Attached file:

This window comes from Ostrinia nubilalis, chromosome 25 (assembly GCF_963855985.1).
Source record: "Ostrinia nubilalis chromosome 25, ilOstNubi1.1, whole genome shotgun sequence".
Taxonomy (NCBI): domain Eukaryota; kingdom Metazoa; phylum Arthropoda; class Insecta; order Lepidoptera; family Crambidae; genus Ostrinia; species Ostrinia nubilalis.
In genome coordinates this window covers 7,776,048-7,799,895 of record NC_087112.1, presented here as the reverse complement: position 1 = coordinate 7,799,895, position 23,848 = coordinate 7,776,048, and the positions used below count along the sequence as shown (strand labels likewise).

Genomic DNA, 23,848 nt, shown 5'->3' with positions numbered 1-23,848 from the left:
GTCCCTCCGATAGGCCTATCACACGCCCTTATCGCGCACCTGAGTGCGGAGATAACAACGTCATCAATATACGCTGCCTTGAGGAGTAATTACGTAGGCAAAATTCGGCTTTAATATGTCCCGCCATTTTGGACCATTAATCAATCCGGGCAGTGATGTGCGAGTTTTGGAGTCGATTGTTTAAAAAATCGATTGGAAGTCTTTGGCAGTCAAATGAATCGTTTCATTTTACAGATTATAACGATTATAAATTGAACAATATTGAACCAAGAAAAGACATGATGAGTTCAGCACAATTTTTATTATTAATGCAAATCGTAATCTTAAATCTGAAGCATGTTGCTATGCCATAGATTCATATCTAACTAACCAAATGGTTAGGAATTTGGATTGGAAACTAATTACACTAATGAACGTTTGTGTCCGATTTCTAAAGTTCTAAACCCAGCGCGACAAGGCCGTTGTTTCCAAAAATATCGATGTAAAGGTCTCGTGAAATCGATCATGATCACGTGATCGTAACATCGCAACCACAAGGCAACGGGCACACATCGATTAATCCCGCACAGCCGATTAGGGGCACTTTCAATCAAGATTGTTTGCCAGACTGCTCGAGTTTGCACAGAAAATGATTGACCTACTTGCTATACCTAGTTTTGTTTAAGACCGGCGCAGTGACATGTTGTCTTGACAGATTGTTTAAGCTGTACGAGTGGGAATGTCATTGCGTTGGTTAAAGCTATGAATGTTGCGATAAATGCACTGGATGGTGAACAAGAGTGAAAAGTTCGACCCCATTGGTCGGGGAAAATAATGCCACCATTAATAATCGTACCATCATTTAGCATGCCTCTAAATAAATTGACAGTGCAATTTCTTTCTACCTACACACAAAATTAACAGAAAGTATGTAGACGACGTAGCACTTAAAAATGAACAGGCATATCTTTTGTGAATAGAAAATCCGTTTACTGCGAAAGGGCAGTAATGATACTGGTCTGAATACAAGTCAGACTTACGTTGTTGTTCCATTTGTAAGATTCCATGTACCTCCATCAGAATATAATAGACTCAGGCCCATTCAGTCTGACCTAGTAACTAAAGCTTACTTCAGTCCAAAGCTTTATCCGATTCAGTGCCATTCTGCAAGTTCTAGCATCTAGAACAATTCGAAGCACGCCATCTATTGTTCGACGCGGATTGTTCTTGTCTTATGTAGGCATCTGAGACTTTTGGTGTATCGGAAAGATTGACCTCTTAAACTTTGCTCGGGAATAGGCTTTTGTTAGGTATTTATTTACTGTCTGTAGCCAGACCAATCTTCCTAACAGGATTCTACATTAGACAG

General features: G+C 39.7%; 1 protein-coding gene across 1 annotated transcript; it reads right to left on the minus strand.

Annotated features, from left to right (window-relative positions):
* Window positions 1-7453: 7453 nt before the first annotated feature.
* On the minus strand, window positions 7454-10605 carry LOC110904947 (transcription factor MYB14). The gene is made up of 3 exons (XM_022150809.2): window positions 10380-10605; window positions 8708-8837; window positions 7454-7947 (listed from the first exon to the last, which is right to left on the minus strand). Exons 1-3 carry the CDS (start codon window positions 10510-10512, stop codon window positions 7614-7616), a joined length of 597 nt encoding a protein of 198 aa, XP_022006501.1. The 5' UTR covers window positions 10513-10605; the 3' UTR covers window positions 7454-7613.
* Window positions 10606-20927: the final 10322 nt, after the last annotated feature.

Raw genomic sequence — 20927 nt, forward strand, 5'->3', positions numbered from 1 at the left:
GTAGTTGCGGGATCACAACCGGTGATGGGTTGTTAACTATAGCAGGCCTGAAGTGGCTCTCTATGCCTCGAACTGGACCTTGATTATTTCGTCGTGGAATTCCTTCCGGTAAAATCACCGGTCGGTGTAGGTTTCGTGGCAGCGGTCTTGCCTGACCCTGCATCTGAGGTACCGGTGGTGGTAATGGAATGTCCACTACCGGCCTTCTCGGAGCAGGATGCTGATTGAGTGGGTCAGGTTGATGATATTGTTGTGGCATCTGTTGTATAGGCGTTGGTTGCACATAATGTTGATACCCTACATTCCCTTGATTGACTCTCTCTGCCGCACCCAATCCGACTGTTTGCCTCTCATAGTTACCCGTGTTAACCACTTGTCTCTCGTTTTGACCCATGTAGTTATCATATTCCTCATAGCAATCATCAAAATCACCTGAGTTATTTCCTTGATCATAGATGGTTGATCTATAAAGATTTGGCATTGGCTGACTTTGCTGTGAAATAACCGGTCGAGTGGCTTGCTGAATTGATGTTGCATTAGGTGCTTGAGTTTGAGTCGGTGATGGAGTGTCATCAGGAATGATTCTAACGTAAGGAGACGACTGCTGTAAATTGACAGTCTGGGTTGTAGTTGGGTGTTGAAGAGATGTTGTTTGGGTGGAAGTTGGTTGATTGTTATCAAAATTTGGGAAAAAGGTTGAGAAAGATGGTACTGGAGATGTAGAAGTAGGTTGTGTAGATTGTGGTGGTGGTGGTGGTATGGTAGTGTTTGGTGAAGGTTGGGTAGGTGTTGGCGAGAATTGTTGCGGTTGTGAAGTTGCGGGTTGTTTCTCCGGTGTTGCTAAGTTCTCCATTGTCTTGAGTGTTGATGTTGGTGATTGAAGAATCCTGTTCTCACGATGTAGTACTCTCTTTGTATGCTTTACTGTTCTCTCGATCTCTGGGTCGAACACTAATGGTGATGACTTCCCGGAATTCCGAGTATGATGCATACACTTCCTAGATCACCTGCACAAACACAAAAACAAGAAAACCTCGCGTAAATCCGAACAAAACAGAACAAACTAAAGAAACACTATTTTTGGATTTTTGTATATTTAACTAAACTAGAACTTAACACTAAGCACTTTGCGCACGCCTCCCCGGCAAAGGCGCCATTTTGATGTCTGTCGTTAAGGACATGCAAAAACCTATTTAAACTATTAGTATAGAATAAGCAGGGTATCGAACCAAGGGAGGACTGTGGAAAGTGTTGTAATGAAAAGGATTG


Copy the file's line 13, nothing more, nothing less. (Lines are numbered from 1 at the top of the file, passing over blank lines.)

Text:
GTAGTTGCGGGATCACAACCGGTGATGGGTTGTTAACTATAGCAGGCCTGAAGTGGCTCTCTATGCCTCGAACTGGACCTTGATTATTTCGTCGTGGAATTCCTTCCGGTAAAATCACCGGTCGGTGTAGGTTTCGTGGCAGCGGTCTTGCCTGACCCTGCATCTGAGGTACCGGTGGTGGTAATGGAATGTCCACTACCGGCCTTCTCGGAGCAGGATGCTGATTGAGTGGGTCAGGTTGATGATATTGTTGTGGCATCTGTTGTATAGGCGTTGGTTGCACATAATGTTGATACCCTACATTCCCTTGATTGACTCTCTCTGCCGCACCCAATCCGACTGTTTGCCTCTCATAGTTACCCGTGTTAACCACTTGTCTCTCGTTTTGACCCATGTAGTTATCATATTCCTCATAGCAATCATCAAAATCACCTGAGTTATTTCCTTGATCATAGATGGTTGATCTATAAAGATTTGGCATTGGCTGACTTTGCTGTGAAATAACCGGTCGAGTGGCTTGCTGAATTGATGTTGCATTAGGTGCTTGAGTTTGAGTCGGTGATGGAGTGTCATCAGGAATGATTCTAACGTAAGGAGACGACTGCTGTAAATTGACAGTCTGGGTTGTAGTTGGGTGTTGAAGAGATGTTGTTTGGGTGGAAGTTGGTTGATTGTTATCAAAATTTGGGAAAAAGGTTGAGAAAGATGGTACTGGAGATGTAGAAGTAGGTTGTGTAGATTGTGGTGGTGGTGGTGGTATGGTAGTGTTTGGTGAAGGTTGGGTAGGTGTTGGCGAGAATTGTTGCGGTTGTGAAGTTGCGGGTTGTTTCTCCGGTGTTGCTAAGTTCTCCATTGTCTTGAGTGTTGATGTTGGTGATTGAAGAATCCTGTTCTCACGATGTAGTACTCTCTTTGTATGCTTTACTGTTCTCTCGATCTCTGGGTCGAACACTAATGGTGATGACTTCCCGGAATTCCGAGTATGATGCATACACTTCCTAGATCACCTGCACAAACACAAAAACAAGAAAACCTCGCGTAAATCCGAACAAAACAGAACAAACTAAAGAAACACTATTTTTGGATTTTTGTATATTTAACTAAACTAGAACTTAACACTAAGCACTTTGCGCACGCCTCCCCGGCAAAGGCGCCATTTTGATGTCTGTCGTTAAGGACATGCAAAAACCTATTTAAACTATTAGTATAGAATAAGCAGGGTATCGAACCAAGGGAGGACTGTGGAAAGTGTTGTAATGAAAAGGATTG